Lehmer Transform and its Theoretical Properties

05/13/2018 ∙ by Masoud Ataei, et al. ∙ 0

We propose a new class of transforms that we call Lehmer Transform which is motivated by the Lehmer mean function. The proposed Lehmer transform decomposes a function of a sample into their constituting statistical moments. Theoretical properties of the proposed transform are presented. This transform could be very useful to provide an alternative method in analyzing non-stationary signals such as brain wave EEG.

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1 Introduction

In this paper, we introduce a new class of transforms referred to as theLehmer Transform . The proposed transform decomposes a function of the data into the so-called Breve Moments, which in turn provides the means to construct some parametric families of nonparametric statistical models.

The Lehmer transform is motivated by the Lehmer mean function, named after the renowned number theorist Derrick H. Lehmer [1]

. However, the appealing properties of this function has not received much attention from statistics and machine learning communities in the past.As generalization of the

power mean function and having connections to other important classes of means, the Lehmer mean function has received a lot of attentions in recent years. The function’s elementary properties like homogeneity, monotonicity and differentiability have been discussed in [2, 3], whereas its more advanced properties like Schur-convexity, Schur harmonic convexity and Schur power convexity have been the focus of more recent studies [4, 5, 6, 7, 8]. Also, the inflection points of the function have been studied in [9], and the results concerning its possible connections to Gini and Toader means have been provided in [10, 11, 12, 13, 14, 15]. Most application of the Lehmer mean function rely mostly on its special cases. For instance, Terziyan [16]

formulated a distance metric using the harmonic and contra-harmonic means, and evaluated its effectiveness in geographic information systems. In a similar manner, Somasundaram et al.

[17] studied the disconnected graphs and their possible labeling schemes, and Sluciak [18] developed state-dependent consensus algorithms by resorting to some special cases of the Lehmer mean function. In addition, Gomes [19]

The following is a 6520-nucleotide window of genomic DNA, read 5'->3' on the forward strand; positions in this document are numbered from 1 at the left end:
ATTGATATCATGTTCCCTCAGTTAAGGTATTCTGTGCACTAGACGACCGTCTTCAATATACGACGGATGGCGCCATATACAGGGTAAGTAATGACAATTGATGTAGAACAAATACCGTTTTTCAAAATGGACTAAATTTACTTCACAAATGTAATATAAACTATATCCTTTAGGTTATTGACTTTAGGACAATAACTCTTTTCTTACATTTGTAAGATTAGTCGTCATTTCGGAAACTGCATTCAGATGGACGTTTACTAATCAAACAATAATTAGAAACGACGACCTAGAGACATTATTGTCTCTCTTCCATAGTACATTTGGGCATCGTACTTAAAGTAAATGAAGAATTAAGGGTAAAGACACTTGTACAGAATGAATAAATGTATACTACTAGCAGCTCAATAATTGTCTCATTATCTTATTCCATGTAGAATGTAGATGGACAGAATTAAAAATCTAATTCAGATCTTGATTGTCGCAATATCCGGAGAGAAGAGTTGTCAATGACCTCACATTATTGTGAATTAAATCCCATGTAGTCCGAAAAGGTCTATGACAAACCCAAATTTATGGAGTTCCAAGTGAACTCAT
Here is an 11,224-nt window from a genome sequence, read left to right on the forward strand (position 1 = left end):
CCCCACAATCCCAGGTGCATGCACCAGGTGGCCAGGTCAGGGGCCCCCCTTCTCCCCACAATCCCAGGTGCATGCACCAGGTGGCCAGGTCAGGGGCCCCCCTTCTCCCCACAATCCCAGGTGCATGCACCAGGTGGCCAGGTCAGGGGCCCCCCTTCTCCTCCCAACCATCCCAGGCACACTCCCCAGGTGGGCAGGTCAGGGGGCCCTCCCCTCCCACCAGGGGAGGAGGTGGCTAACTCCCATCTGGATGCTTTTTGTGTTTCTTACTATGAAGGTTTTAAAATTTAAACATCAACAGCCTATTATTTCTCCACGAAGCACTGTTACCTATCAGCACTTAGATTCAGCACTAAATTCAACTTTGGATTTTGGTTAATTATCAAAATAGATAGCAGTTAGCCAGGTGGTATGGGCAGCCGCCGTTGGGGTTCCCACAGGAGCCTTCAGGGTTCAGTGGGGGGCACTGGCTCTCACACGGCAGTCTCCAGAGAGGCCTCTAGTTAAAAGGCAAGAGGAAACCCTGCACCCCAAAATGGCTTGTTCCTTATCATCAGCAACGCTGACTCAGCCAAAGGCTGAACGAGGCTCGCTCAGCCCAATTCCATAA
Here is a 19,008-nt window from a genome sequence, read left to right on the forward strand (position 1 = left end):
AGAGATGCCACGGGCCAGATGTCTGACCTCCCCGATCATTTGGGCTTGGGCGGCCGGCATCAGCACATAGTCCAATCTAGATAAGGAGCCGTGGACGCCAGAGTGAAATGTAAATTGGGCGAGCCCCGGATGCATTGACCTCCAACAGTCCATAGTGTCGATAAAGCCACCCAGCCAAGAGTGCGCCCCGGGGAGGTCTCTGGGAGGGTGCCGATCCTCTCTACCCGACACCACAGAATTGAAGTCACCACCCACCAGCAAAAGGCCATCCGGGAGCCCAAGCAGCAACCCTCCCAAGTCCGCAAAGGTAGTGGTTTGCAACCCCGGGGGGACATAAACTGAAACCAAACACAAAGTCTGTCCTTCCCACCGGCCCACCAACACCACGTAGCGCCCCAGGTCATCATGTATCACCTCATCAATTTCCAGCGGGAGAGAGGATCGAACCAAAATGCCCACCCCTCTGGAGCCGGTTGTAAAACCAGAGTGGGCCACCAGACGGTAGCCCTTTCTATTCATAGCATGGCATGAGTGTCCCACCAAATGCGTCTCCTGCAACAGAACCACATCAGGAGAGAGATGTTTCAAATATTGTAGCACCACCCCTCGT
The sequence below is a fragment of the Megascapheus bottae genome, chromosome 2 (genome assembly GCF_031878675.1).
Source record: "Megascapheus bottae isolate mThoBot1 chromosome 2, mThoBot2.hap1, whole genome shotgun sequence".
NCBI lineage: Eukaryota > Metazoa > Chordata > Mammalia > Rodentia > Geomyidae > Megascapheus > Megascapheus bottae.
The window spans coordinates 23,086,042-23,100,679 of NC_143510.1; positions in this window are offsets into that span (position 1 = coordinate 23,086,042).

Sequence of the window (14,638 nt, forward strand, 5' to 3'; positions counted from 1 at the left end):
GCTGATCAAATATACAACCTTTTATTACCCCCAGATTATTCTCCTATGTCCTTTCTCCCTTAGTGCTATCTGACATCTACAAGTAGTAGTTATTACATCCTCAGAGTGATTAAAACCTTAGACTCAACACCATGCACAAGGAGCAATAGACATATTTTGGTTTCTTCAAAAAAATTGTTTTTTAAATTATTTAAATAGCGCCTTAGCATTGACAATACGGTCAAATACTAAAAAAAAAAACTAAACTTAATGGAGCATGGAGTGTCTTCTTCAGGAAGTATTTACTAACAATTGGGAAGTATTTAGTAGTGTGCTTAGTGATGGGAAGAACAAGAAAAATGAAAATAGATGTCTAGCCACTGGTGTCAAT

successfully constructed a family of high-performance value at risk estimators through the use of this function and proved asymptotic normality of the constructed estimators.

2 Discrete Lehmer Transform

Let

denote a sequence of random variables defined on some given probability measure space

such that each random variable takes its value from the same measurable space . Also, let denote a realization of some discrete-time stochastic process where no restrictions pertain to its underlying sampling procedure. For instance, could be any combination of continuous- or discrete-type random variables which are not necessarily independent or identically distributed.

Let us further consider a generic framework to normalize the sample, in which every possible normalization of the vector-valued sample

is viewed as a measurable function obtained through composition of several, say , maps; i.e. the function denoted by

and defined as

could be considered as a normalization of where . Throughout this work, we focus on a specific class of normalizations referred to as -normalizations, which contains every possible measurable function mapping the considered into a strictly positive sample.

Definition 1 (-normalization)

The measurable function is said to be an -normalization of if and only if its image satisfies .

Definition 2 (Discrete Lehmer Transform)

The discrete Lehmer transform denoted by